My Body Matters

I have always been a somewhat fragmented person, living within different shards of myself without ever understanding what it would take to create one whole person out of the pieces. This is as true of my physical body as any other aspect of my self. My body has often seemed like anything but a part of me – an enemy, an angry child, a tent, a burden. I’ve never felt free in my body or comfortable in my skin. When I was younger I was often startled by the image in the mirror because it seemed so far removed from the person I saw in my mind’s eye.

Then I discovered yoga. I realized that I could feel like a partner with my body as I encouraged it to work with my mind and breath to come into a pose and remain there, still and whole. A few years later I wandered into a spa and experienced the intimate power of massage from a stranger. As a tense person who is emotionally fed by physical touch, this became a life-giving encounter with other people.

Cornerstone, a local music and arts festival, drew me into a world of camping, heat, sweat, dust, and beautiful people. Some of my most memorable experiences happened in that field. Never again will I be awakened by a gorgeous yoga instructor gently prodding me out of my tent at 5am to salute the sun with his partner and various other campers. I hope to again feel the heat of a fire mingle with the humid cool of July air, though probably not with the members of my favorite band who have since become good friends. Walking miles around the same few paths, planning the meals of the day around the temperature of the air, wearing as little as possible to avoid overheating, sleeping in four-hour shifts throughout the day, dust tans and baby wipe baths – these are physical memories that changed my relationship with my body.  

In that place bodies stopped being hyper-sexual. They stopped being a means of comparison, a source of shame, a tool or weapon to use against the opposite sex, currency to exchange for affection or love. They became, well, dirt bags. They got us from place to place, they needed just the right kind and amount of fuel to keep us going, they were how we played instruments and talked and sang and connected with each other. Those bodies housed beautiful, dynamic souls. As did mine.

What I do with my body matters; most people with a hint of Judeo-Christian morality would agree that this is true. But how I see my body matters, too. Is it a burden, a thing separate from me? Or is it part of the me that is created in the image of God? Is it on purpose? Can it help (or hinder) my soul along its journey?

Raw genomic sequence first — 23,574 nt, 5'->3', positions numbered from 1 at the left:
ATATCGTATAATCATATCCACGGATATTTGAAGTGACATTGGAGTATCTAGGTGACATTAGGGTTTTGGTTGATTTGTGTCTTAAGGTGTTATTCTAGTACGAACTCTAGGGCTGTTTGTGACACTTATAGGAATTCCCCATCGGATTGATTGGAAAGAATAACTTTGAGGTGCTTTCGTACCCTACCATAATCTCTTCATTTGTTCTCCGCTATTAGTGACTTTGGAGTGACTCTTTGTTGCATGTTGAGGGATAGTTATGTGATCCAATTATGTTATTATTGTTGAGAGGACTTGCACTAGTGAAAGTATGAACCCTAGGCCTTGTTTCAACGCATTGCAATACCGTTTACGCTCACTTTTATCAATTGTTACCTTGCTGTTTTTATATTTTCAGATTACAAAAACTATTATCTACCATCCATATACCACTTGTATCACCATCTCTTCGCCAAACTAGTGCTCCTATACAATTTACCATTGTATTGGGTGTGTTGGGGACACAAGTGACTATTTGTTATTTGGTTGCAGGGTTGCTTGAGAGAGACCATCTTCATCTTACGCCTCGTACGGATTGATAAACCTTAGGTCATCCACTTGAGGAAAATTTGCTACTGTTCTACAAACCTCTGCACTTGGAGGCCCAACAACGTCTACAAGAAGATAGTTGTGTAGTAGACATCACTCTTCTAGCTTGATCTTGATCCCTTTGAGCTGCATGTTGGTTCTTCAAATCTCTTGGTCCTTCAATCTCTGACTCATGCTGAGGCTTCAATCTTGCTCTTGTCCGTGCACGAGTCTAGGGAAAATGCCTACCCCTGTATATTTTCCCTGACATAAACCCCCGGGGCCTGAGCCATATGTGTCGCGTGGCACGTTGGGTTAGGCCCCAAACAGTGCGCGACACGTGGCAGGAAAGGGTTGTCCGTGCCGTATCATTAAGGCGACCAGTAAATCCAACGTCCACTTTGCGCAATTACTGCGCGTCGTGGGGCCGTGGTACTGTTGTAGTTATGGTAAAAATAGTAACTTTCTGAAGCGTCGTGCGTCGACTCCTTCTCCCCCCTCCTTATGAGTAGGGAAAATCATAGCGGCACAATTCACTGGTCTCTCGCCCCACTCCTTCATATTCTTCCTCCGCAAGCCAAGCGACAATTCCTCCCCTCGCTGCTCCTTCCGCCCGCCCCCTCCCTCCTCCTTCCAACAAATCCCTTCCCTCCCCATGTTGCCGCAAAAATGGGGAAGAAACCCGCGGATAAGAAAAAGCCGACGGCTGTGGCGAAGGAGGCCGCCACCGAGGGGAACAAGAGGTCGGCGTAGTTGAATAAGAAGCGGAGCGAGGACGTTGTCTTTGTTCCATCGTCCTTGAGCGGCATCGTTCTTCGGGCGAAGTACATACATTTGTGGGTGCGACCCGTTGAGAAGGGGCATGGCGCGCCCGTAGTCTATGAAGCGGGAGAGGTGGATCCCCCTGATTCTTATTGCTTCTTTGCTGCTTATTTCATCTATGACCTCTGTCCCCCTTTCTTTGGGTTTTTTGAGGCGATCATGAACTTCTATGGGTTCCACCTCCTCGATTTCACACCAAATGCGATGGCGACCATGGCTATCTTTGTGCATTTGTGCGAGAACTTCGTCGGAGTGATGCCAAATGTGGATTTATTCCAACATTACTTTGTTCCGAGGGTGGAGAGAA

Scripture splashes images of seekers praying in all sorts of postures and positions: standing, sitting, kneeling, hands up, heads raised, heads bowed, lying down, facing the Temple, and pacing. Did these positions matter? Does what I do with my body while praying affect my prayers? I think maybe so. When I kneel in prayer with my head bowed down I feel more contrite, more repentant, humbler. When sitting in worship with my hands cupped in my lap I find myself turning upward toward the Lord, releasing and receiving in mysterious ways. When I pace, arms lifted and voice raised, I feel passion and power stir up inside me.

The following are some suggestions for engaging the outside part of yourself in prayer. Be experimental. Engage all of your senses in an effort to find God reaching you through each of them.

Bake bread from scratch. Touch the dough, smell the yeast, feel the heat. Thank God for providing for your physical needs, or repent of any sin that’s spread through your life. Share the product with friends, breaking bread together.

Burn incense during prayer, telling God you want this time to be an offering to Him.

Play in a garden. Talk to God about His Creation. Then wash your hands and feet, thanking God for forgiveness and renewal.

Think about your baptism or a meaningful communion experience. Talk to God about the significance of these physical rituals.

Use prayer beads for 15 minutes a day for a week.

Spend thirty minutes shifting position and prayer focus. Begin on your feet, arms out, worshiping God. Lift up the needs of those you know. Then sit, hands open in your lap, offering up your struggles and pain and receiving grace from God. Then spend time kneeling while confessing sin and accepting forgiveness. End lying down, resting in the presence of the lover of your soul.

 

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2 Comments

  1. Vicky said,

    June 2, 2011 at 10:59 am

    Yes! Come bake bread with me and we will thank God for carbs. Delicious carbs.

    Seriously, though, I love this post. I am reminded that I am MORE than a body, it doesn’t define me. It’s just a body, but it does matter, since I am hopefully going to have it for a while longer. I love the imagery of using my body in prayer. Thanks friend.

  2. June 2, 2011 at 5:20 pm

    Amen.
    And I am really annoyed by the way our bodies have become these sexualized objects. But we’ve already had this conversation, many times.


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